by Norman Solomon
You can't call it an October surprise. Late in the month, with Election Day not far off, the television news channels have been true to form.
Leading the TV race to the bottom, national cable outlets fixated on sniper attacks while giving scant coverage to key election issues. Every once in a while, anchors and correspondents -- as though disassociating from their own roles -- paused to marvel at how the sniping story was deflecting public attention from the stretch drive of the 2002 campaign.
Yes, the cable networks attracted some highbrow company. For instance, on Oct. 21, viewers of the PBS "NewsHour" could hear the host Jim Lehrer present -- as the top story of the day's news summary – the latest hazy developments in the sniping investigation. But it was the round-the-clock cable frenzy that seemed to be driving the boys and girls on the media bus.
Like countless other overblown crime stories, the sniping tragedies were perfect fodder for cable outlets. The execs who call the programming shots calculated the benefits -- including endless opportunities for talking heads to speculate; lots of live news conferences with officials in police uniforms; low costs in the quest for high ratings; ghoulish titillation playing to the macabre strengths of such dubious journalistic luminaries as CNN's Connie Chung and MSNBC's Jerry Nachman; and, overall, an aura of danger and excitement.
"The serial sniper story gave the 24-hour cable news networks some of their highest ratings of the year, feeding the hunger for fresh information and increasing pressure on law enforcement officials to tell all on television," noted an article in the New York Times. But the newspaper of record was hardly above gratuitous pandering in the snipe-o-rama media spectacle.
"It was the New York Times that ran a graphic pinpointing the location of every traffic surveillance camera in the vicinity of the shootings," Boston Globe writer Eileen McNamara observed. "That information assists who, exactly, besides the shooter?"
The same question is applicable to vast quantities of the sniper coverage.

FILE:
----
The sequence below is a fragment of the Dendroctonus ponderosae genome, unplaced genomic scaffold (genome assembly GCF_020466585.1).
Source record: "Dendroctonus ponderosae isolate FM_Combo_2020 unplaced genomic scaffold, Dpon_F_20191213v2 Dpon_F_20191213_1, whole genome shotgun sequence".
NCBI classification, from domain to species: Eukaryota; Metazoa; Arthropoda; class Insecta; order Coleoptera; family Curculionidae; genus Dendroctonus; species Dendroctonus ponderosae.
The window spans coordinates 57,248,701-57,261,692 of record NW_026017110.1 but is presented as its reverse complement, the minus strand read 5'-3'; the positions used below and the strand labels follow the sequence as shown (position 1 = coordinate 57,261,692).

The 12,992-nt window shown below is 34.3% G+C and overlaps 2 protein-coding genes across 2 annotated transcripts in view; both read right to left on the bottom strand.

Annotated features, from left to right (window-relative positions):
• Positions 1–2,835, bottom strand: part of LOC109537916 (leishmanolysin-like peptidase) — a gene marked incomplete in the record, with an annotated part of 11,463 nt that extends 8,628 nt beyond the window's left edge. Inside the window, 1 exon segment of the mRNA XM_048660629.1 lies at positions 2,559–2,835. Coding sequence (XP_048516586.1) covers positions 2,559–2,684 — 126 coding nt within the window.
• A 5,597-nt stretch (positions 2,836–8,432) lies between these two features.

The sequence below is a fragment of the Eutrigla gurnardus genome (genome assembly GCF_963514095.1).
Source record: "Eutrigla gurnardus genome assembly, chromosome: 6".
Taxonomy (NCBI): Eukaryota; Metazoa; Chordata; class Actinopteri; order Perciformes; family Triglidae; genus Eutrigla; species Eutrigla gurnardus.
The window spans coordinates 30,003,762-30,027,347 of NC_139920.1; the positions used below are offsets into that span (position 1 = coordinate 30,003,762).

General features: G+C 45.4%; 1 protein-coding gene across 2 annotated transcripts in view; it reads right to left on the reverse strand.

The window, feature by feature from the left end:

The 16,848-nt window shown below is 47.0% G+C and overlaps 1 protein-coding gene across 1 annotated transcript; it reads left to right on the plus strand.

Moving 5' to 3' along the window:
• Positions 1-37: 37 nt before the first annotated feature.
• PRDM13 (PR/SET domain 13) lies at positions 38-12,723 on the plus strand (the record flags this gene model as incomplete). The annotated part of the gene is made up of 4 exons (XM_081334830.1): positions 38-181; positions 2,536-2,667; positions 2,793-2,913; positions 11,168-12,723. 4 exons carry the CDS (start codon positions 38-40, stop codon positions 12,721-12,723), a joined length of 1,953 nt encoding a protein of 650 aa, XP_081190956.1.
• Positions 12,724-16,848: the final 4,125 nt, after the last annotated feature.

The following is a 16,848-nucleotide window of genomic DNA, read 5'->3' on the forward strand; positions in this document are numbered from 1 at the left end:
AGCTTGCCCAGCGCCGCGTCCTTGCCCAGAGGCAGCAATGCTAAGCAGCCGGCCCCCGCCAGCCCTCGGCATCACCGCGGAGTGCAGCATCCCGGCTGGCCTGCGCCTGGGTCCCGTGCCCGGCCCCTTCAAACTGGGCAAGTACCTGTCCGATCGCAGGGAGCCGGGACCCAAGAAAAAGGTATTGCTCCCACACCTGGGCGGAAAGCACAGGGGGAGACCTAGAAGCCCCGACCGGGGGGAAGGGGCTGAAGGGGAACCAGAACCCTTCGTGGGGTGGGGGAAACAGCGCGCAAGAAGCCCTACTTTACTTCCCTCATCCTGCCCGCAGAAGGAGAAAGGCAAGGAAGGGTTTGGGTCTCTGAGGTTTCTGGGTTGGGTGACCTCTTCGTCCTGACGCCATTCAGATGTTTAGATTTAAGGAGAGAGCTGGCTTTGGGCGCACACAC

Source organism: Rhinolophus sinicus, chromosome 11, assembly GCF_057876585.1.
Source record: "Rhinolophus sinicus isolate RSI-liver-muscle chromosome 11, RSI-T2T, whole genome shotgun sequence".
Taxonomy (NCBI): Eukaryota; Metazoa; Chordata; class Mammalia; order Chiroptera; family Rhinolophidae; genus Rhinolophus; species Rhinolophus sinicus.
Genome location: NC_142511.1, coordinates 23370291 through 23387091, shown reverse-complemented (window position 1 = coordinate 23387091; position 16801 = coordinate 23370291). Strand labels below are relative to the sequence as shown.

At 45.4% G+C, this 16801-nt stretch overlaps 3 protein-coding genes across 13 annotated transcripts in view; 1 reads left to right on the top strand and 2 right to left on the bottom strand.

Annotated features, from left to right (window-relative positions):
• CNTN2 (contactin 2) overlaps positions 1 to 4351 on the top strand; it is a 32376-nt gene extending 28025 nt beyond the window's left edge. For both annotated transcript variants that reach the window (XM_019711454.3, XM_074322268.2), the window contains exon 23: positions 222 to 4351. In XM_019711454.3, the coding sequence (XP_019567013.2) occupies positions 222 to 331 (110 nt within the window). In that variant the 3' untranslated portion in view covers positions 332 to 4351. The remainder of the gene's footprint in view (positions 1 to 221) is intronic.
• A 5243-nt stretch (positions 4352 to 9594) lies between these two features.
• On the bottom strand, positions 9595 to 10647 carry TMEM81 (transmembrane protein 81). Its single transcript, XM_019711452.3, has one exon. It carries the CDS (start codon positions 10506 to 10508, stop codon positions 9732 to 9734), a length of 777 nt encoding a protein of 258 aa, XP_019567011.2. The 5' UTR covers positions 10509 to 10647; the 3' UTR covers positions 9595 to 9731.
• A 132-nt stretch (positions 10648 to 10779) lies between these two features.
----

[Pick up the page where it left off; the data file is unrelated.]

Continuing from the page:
Jabbering reporters and assorted experts on television usually seemed clueless. But we can already say that the serial sniping -- in tandem with media priorities -- went a long way toward hijacking news coverage at a time when appreciable numbers of Americans were casting absentee ballots and millions of others had yet to make up their minds about how they'd vote on Nov. 5.
While the number of people watching each cable channel is often quite low, the aggregate effect can be outsized. Cable news is nonstop, frequently redoing its own coverage while duplicating what's on other networks. The effect is wall-to-wall repetition, hyping itself and distorting the windows on the world provided to viewers and reporters alike.
At times, during the weeks and months after 9-11, journalists and other observers spoke disparagingly -- and, in the case of some familiar cable TV personas, sheepishly -- about the obsessions of the previous summer. In retrospect, the on-air preoccupations with the likes of Gary Condit and shark attacks seemed not only trivial but also injurious to the social and political health of the country.
In the years ahead, we're likely to look back on the pre-election days of autumn 2002 in much the same way -- not because the shootings in Maryland and Virginia weren't important, but because the revved-up machinery of the cable news networks had the effect of propelling news editors, and media consumers as a whole, to lose perspective.
The choices made on Election Day will determine whether Republicans or Democrats control the Senate and the House of Representatives. The decisions made by those legislative bodies will profoundly affect the lives of Americans for years and decades to come.
If journalism is supposed to be the first draft of history, the fixation on the sniping story badly needs quick revision. But even if such coverage disappeared, the general prognosis for healthy political discourse would still be bleak.
Most of the "information" that voters do get about candidates via news media is filtered through high-cost campaign advertising and newsroom judgments that take contenders seriously because they've raised a lot of money in the first place. The current news onslaught of grisly fluff is a symptom of media priorities that have left democratic possibilities in the dust.
Norman Solomon's latest book is The Habits of Highly Deceptive Media. His syndicated column focuses on media and politics. Email: email@example.com